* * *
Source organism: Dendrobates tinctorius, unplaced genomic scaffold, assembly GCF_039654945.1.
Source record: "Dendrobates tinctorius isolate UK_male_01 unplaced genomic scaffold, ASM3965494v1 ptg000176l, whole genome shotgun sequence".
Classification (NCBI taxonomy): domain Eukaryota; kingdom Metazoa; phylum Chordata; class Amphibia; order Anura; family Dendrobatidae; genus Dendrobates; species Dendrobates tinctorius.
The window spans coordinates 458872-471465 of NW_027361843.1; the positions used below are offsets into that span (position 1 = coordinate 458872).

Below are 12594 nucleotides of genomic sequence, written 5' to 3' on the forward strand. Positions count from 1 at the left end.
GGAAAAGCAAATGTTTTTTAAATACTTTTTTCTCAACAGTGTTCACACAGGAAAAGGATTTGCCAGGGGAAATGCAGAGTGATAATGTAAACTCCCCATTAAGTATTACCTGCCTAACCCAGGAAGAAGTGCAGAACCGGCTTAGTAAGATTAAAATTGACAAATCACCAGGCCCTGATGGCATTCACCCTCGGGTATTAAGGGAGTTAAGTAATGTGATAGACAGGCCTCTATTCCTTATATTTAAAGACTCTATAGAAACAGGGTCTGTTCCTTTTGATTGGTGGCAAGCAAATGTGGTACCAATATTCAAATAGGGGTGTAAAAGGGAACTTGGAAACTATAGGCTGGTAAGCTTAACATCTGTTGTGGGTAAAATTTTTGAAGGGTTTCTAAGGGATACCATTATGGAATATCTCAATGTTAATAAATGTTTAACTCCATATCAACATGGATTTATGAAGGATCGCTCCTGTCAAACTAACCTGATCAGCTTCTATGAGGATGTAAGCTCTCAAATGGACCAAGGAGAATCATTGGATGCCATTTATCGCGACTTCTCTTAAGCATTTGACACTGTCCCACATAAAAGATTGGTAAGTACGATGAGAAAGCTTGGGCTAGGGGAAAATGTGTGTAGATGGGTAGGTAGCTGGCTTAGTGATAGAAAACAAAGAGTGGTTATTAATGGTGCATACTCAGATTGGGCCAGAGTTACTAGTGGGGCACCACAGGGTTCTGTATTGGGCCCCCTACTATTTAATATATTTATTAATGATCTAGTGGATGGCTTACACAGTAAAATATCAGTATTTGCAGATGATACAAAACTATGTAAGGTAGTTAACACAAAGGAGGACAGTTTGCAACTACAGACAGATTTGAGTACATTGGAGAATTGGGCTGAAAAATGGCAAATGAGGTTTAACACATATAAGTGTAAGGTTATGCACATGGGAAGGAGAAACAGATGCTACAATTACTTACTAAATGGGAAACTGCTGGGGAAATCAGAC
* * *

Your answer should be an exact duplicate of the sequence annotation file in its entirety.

Source organism: Dendrobates tinctorius, unplaced genomic scaffold, assembly GCF_039654945.1.
Source record: "Dendrobates tinctorius isolate UK_male_01 unplaced genomic scaffold, ASM3965494v1 ptg000176l, whole genome shotgun sequence".
Classification (NCBI taxonomy): domain Eukaryota; kingdom Metazoa; phylum Chordata; class Amphibia; order Anura; family Dendrobatidae; genus Dendrobates; species Dendrobates tinctorius.
The window spans coordinates 458872-471465 of NW_027361843.1; the positions used below are offsets into that span (position 1 = coordinate 458872).

Below are 12594 nucleotides of genomic sequence, written 5' to 3' on the forward strand. Positions count from 1 at the left end.
GGAAAAGCAAATGTTTTTTAAATACTTTTTTCTCAACAGTGTTCACACAGGAAAAGGATTTGCCAGGGGAAATGCAGAGTGATAATGTAAACTCCCCATTAAGTATTACCTGCCTAACCCAGGAAGAAGTGCAGAACCGGCTTAGTAAGATTAAAATTGACAAATCACCAGGCCCTGATGGCATTCACCCTCGGGTATTAAGGGAGTTAAGTAATGTGATAGACAGGCCTCTATTCCTTATATTTAAAGACTCTATAGAAACAGGGTCTGTTCCTTTTGATTGGTGGCAAGCAAATGTGGTACCAATATTCAAATAGGGGTGTAAAAGGGAACTTGGAAACTATAGGCTGGTAAGCTTAACATCTGTTGTGGGTAAAATTTTTGAAGGGTTTCTAAGGGATACCATTATGGAATATCTCAATGTTAATAAATGTTTAACTCCATATCAACATGGATTTATGAAGGATCGCTCCTGTCAAACTAACCTGATCAGCTTCTATGAGGATGTAAGCTCTCAAATGGACCAAGGAGAATCATTGGATGCCATTTATCGCGACTTCTCTTAAGCATTTGACACTGTCCCACATAAAAGATTGGTAAGTACGATGAGAAAGCTTGGGCTAGGGGAAAATGTGTGTAGATGGGTAGGTAGCTGGCTTAGTGATAGAAAACAAAGAGTGGTTATTAATGGTGCATACTCAGATTGGGCCAGAGTTACTAGTGGGGCACCACAGGGTTCTGTATTGGGCCCCCTACTATTTAATATATTTATTAATGATCTAGTGGATGGCTTACACAGTAAAATATCAGTATTTGCAGATGATACAAAACTATGTAAGGTAGTTAACACAAAGGAGGACAGTTTGCAACTACAGACAGATTTGAGTACATTGGAGAATTGGGCTGAAAAATGGCAAATGAGGTTTAACACATATAAGTGTAAGGTTATGCACATGGGAAGGAGAAACAGATGCTACAATTACTTACTAAATGGGAAACTGCTGGGGAAATCAGAC